Monday, November 8th at 7pm | Live on Crowdcast
Join us for the thirty-fifth episode of Write America featuring Major Jackson, Lee Herrick and Frank Bidart as they read and discuss their works intimating how the deep divisions in the country may be healed by the quiet power of art.
About the authors:
MAJOR JACKSON is the author of five books of poetry, including The Absurd Man (2020), Roll Deep (2015), Holding Company (2010), Hoops (2006) and Leaving Saturn (2002), which won the Cave Canem Poetry Prize for a first book of poems. His edited volumes include: Best American Poetry 2019, Renga for Obama, and Library of America’s Countee Cullen: Collected Poems. A recipient of fellowships from the Fine Arts Work Center in Provincetown, Guggenheim Foundation, National Endowment for the Arts, and the Radcliffe Institute for Advanced Study at Harvard University, Major Jackson has been awarded a Pushcart Prize, a Whiting Writers’ Award, and has been honored by the Pew Fellowship in the Arts and the Witter Bynner Foundation in conjunction with the Library of Congress. He has published poems and essays in American Poetry Review, The New Yorker, Orion Magazine, Paris Review, Ploughshares, Poetry, Poetry London, and Zyzzva. Major Jackson lives in Nashville, Tennessee where he is the Gertrude Conaway Vanderbilt Chair in the Humanities at Vanderbilt University. He serves as the Poetry Editor of The Harvard Review.
Born in Daejeon, South Korea and adopted at 10 months old, Lee Herrick grew up in California. He is the author of the poetry collections Scar and Flower (2018), Gardening Secrets of the Dead (2012), and This Many Miles from Desire (2007). His poems have appeared in many literary magazines and anthologies, including The Bloomsbury Review, ZYZZYVA, Highway 99: A Literary Journey Through California’s Great Central Valley (2nd edition), One for the Money: The Sentence as Poetic Form, and Indivisible: Poems of Social Justice, among others.
Poet Brian Turner writes that Herrick’s poetry is “Whitman revised ... with a voice that is politically engaged and rooted in compassion. Gardening Secrets of the Dead is a wise, gorgeous book.”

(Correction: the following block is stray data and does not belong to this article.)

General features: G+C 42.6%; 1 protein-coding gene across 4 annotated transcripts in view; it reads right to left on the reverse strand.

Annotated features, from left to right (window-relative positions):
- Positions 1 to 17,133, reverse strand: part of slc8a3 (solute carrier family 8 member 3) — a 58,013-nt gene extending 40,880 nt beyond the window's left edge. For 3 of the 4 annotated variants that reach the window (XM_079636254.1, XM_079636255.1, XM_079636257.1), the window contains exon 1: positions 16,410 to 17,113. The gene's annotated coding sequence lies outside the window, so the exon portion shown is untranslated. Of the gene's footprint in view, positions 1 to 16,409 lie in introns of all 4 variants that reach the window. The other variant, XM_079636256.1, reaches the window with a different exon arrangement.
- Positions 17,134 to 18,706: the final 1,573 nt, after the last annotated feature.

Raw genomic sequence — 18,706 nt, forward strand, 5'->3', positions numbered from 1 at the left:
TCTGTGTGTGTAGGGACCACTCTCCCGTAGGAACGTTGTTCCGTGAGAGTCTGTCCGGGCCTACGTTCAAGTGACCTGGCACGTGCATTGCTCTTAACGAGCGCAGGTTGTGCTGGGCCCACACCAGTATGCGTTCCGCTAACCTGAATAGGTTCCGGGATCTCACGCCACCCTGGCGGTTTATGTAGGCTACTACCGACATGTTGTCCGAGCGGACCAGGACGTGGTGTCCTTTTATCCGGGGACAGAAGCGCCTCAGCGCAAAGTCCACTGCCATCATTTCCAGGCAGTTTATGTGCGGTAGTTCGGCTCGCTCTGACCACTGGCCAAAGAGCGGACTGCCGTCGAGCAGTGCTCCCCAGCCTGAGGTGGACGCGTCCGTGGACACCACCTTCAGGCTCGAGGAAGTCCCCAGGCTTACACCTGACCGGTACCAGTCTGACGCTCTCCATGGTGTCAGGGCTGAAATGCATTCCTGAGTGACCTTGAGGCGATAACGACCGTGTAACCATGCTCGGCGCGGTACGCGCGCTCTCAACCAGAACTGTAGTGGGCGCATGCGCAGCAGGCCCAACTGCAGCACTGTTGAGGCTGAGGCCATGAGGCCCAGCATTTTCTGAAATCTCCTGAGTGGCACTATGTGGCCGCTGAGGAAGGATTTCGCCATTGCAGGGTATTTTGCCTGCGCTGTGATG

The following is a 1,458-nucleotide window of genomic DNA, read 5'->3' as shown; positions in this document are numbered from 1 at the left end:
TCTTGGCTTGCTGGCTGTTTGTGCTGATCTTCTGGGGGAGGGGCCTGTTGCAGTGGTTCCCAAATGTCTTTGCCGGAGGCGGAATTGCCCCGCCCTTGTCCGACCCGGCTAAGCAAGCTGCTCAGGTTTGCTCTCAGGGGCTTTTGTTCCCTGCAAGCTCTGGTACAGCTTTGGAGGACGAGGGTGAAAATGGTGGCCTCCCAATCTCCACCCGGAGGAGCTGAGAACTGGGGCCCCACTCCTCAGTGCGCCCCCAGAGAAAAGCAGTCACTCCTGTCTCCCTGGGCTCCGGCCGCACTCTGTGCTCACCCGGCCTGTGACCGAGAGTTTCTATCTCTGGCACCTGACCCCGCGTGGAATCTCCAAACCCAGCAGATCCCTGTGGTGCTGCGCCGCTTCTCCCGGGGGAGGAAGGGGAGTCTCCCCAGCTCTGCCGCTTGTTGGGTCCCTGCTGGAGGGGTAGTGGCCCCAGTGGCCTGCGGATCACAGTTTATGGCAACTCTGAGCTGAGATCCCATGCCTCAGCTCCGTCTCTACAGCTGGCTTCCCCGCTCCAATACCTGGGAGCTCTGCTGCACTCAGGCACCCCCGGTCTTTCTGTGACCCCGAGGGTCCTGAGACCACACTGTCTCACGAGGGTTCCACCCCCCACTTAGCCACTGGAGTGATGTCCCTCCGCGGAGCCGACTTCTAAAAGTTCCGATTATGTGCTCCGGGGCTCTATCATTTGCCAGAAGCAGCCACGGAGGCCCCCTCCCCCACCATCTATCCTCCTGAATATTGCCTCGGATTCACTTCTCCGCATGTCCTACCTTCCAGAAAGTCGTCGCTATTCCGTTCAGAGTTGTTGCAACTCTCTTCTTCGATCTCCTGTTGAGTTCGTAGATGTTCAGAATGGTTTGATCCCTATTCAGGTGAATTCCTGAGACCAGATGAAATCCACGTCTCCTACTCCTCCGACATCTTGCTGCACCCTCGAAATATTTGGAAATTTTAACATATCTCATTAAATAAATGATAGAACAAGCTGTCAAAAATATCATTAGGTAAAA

He is coeditor, with Leah Silvieus, of The World I Leave You: Asian American Poets on Faith and Spirit (2020).
From 2015 to 2017, Herrick served as poet laureate of Fresno, California. Herrick lives in Fresno and teaches at Fresno City College and in the low-residency MFA Program at Sierra Nevada College.
FRANK BIDART is an American academic and poet, and a winner of the Pulitzer Prize for Poetry.
Bidart is a native of California and considered a career in acting or directing when he was young. In 1957, he began to study at the University of California at Riverside, where he was introduced to writers such as T.S. Eliot and Ezra Pound and started to look at poetry as a career path. He then went on to Harvard, where he was a student and friend of Robert Lowell and Elizabeth Bishop. He began studying with Lowell and Reuben Brower in 1962.
He has been an English professor at Wellesley College since 1972, and has taught at nearby Brandeis University. He lives in Cambridge, Massachusetts, and he is gay. In his early work, he was noted for his dramatic monologue poems like Ellen West, which Bidart wrote from the point of view of a woman with an eating disorder, and Herbert White, which he wrote from the point of view of a psychopath. He has also written openly about his family in the style of confessional poetry.
He co-edited the Collected Poems of Robert Lowell which was published in 2003 after years of working on the book’s voluminous footnotes with his co-editor David Gewanter.
Bidart was the 2007 winner of Yale University’s Bollingen Prize in American Poetry. His chapbook, Music Like Dirt, later included in the collection Star Dust, was a finalist for the 2003 Pulitzer Prize in poetry. His 2013 book Metaphysical Dog was a finalist for the National Book Award in Poetry and won the National Book Critics Circle Award.
In 2017, Bidart received the Griffin Poetry Prize Lifetime Recognition Award and the 2017 National Book Award for Poetry for his book Half-light: Collected Poems 1965–2016, for which he was also awarded the 2018 Pulitzer Prize for Poetry for Half-light: Collected Poems 1965–2016.
(This book cannot be returned.)